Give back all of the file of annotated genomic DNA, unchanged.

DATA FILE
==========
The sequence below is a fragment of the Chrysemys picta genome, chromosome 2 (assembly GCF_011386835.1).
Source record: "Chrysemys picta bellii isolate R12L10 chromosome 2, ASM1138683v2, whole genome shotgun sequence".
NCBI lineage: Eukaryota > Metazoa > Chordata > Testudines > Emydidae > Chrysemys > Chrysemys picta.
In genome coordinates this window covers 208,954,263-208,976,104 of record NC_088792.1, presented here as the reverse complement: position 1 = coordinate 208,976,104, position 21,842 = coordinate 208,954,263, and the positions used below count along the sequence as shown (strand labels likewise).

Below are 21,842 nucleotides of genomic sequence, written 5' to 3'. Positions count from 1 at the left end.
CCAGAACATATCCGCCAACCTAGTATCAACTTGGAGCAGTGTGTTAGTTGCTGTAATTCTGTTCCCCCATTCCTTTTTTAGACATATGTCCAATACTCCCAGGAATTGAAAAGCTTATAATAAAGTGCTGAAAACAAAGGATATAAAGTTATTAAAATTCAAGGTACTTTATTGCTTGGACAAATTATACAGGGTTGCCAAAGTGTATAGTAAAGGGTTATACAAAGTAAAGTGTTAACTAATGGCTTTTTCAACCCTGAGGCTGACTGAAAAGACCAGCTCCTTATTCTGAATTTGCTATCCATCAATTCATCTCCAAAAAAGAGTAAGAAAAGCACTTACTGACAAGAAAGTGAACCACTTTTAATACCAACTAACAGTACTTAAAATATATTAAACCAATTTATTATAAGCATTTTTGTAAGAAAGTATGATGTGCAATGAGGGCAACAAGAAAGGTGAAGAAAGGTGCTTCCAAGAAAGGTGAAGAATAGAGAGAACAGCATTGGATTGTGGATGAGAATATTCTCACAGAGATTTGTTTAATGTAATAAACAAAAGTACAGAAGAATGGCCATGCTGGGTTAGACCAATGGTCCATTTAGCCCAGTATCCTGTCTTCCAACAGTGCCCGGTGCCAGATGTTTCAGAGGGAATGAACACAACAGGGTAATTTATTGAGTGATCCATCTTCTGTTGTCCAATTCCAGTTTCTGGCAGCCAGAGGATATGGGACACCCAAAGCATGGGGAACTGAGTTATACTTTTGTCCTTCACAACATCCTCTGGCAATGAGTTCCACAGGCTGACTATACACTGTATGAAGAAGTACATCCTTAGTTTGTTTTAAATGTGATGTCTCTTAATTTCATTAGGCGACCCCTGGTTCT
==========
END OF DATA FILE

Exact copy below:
The sequence below is a fragment of the Chrysemys picta genome, chromosome 2 (assembly GCF_011386835.1).
Source record: "Chrysemys picta bellii isolate R12L10 chromosome 2, ASM1138683v2, whole genome shotgun sequence".
NCBI lineage: Eukaryota > Metazoa > Chordata > Testudines > Emydidae > Chrysemys > Chrysemys picta.
In genome coordinates this window covers 208,954,263-208,976,104 of record NC_088792.1, presented here as the reverse complement: position 1 = coordinate 208,976,104, position 21,842 = coordinate 208,954,263, and the positions used below count along the sequence as shown (strand labels likewise).

Below are 21,842 nucleotides of genomic sequence, written 5' to 3'. Positions count from 1 at the left end.
CCAGAACATATCCGCCAACCTAGTATCAACTTGGAGCAGTGTGTTAGTTGCTGTAATTCTGTTCCCCCATTCCTTTTTTAGACATATGTCCAATACTCCCAGGAATTGAAAAGCTTATAATAAAGTGCTGAAAACAAAGGATATAAAGTTATTAAAATTCAAGGTACTTTATTGCTTGGACAAATTATACAGGGTTGCCAAAGTGTATAGTAAAGGGTTATACAAAGTAAAGTGTTAACTAATGGCTTTTTCAACCCTGAGGCTGACTGAAAAGACCAGCTCCTTATTCTGAATTTGCTATCCATCAATTCATCTCCAAAAAAGAGTAAGAAAAGCACTTACTGACAAGAAAGTGAACCACTTTTAATACCAACTAACAGTACTTAAAATATATTAAACCAATTTATTATAAGCATTTTTGTAAGAAAGTATGATGTGCAATGAGGGCAACAAGAAAGGTGAAGAAAGGTGCTTCCAAGAAAGGTGAAGAATAGAGAGAACAGCATTGGATTGTGGATGAGAATATTCTCACAGAGATTTGTTTAATGTAATAAACAAAAGTACAGAAGAATGGCCATGCTGGGTTAGACCAATGGTCCATTTAGCCCAGTATCCTGTCTTCCAACAGTGCCCGGTGCCAGATGTTTCAGAGGGAATGAACACAACAGGGTAATTTATTGAGTGATCCATCTTCTGTTGTCCAATTCCAGTTTCTGGCAGCCAGAGGATATGGGACACCCAAAGCATGGGGAACTGAGTTATACTTTTGTCCTTCACAACATCCTCTGGCAATGAGTTCCACAGGCTGACTATACACTGTATGAAGAAGTACATCCTTAGTTTGTTTTAAATGTGATGTCTCTTAATTTCATTAGGCGACCCCTGGTTCT